On this Date: Race Of the Century – When Three Titans Of the Sport Clashed For History (Video)
16 August 2023, 04:37am
Race Of the Century: When Two Stalwarts and a Rising Star Clashed For History (Video)
The 200 freestyle had enough substance at the 2004 Olympics, thanks to a repeat clash between the Netherlands’ Pieter van den Hoogenband and Australia’s Ian Thorpe. But when Michael Phelps entered the fray, too, the race became something special, and one of the most-anticipated events in Olympic history.
How many times has this refrain been uttered by sports fans and experts: Wouldn’t it be great if (fill in the blank) and (fill in the blank) had the chance to battle? Yet, in many instances, the desired matchup is left only to the imagination, timing usually the most significant factor in the blockage of what could be an epic duel.
As the 2004 Olympic Games neared, however, swimming found itself in a fortunate position when three of the biggest names of the era – or history, for that matter – decided the 200 freestyle was going to be on their Athens schedules. The revelation had the sport’s analysts wringing their hands and fans counting down to what undoubtedly would be a day to remember: August 16, 2004.
Two of the pieces for an epic race in Athens were in place long before the Games returned to their birthplace. In Australian Ian Thorpe and Dutchman Pieter van den Hoogenband, the 200 freestyle two of the greatest performers the event had seen. From 1999-2001, Thorpe and van den Hoogenband combined to set eight world records in the event, Thorpe leading the way with six global standards. The men had also met four years earlier in a splendid showdown at the 2000 Olympics in Sydney, so Athens was a Part II of sorts, a second chapter which carried little risk of failing to match up to the first clash.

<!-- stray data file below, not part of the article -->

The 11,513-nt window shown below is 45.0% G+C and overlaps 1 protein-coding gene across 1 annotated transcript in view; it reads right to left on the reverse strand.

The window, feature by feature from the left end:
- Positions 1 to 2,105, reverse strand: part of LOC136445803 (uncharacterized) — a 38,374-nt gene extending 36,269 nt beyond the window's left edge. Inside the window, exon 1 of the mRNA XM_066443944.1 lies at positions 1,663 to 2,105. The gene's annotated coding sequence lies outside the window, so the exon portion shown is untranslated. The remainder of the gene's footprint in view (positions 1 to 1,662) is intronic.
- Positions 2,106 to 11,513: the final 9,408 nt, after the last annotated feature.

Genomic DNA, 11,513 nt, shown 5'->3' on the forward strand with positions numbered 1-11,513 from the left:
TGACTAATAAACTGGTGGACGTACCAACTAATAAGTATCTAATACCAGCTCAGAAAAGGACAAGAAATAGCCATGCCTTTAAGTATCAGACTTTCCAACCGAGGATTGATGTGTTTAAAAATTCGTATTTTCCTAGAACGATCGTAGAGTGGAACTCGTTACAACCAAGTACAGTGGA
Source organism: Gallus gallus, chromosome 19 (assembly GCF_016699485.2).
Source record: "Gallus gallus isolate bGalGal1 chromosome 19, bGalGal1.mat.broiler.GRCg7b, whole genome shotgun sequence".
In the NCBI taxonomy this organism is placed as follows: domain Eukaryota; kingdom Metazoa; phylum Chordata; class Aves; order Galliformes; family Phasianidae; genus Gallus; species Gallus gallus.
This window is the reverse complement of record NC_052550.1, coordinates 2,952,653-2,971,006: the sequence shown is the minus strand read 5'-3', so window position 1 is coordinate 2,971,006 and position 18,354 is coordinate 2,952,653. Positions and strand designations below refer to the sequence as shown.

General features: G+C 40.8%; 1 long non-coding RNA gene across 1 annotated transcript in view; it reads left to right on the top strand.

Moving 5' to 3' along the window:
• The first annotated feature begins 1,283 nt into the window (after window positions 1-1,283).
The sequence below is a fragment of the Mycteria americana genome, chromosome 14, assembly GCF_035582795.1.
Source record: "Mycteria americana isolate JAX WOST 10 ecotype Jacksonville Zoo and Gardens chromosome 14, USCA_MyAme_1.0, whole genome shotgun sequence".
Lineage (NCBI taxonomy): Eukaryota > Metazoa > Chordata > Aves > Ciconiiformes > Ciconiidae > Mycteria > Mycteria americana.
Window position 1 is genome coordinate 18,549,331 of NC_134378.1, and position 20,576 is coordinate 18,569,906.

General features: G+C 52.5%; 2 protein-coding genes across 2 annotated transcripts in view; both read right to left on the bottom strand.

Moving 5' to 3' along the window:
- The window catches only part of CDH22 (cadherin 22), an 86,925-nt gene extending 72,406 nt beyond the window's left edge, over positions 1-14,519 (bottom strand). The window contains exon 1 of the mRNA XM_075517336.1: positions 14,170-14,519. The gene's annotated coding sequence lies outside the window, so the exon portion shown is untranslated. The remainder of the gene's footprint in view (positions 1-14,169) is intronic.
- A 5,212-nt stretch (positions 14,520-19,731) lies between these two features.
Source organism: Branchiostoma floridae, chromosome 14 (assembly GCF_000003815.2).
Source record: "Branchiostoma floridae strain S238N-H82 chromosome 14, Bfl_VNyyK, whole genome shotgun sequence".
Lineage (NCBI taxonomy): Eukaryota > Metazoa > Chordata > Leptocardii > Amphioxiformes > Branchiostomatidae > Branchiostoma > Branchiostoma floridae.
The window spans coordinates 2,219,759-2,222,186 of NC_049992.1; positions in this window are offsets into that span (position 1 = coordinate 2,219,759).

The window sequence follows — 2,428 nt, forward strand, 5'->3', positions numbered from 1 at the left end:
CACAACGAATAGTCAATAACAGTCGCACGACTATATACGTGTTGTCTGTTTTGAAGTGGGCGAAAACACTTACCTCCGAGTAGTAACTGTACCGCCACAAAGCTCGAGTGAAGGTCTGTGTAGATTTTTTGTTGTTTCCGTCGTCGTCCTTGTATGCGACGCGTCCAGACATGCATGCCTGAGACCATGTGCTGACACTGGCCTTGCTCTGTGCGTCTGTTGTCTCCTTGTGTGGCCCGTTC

The event, though, surged even greater in expectations when Michael Phelps – never one to shy away from a challenge – announced that he was going to give the four-lap discipline a go. It would be one of five individual events, and eight overall, for Phelps, who was in pursuit of matching (or eclipsing) the seven gold medals won by Mark Spitz at the 1972 Olympics in Munich.
In his other individual events – the 100 butterfly, 200 butterfly, 200 individual medley and 400 individual medley – Phelps was a favorite to walk away with a gold medal. The 200 freestyle was a different story, the sport’s rising star playing the role of underdog in what only added to the intrigue of the event. But for Phelps, and coach Bob Bowman, the opportunity to race against the best was too alluring.
“This is the best opportunity for me to swim in the fastest 200 (freestyle) in history,” Phelps said ahead of Athens. “I love a challenge.”
To gain a full appreciation for what unfolded in Athens, it’s necessary to examine the years leading up the Olympiad, particularly what unfolded in Sydney in 2000. At the time, Thorpe and van den Hoogenband were already stars, each etching his own legacy in Olympic lore – and doing so with the help of the other.
Racing in front of a home crowd, which topped out at 17,000 spectators, a 17-year-old Thorpe was sensational in his Olympic debut, winning the 400 freestyle in a world-record time. Since winning his first world title in the event at the age of 15, Thorpe was deemed a future star, so talented that he could go down as the best swimmer the sport had ever seen.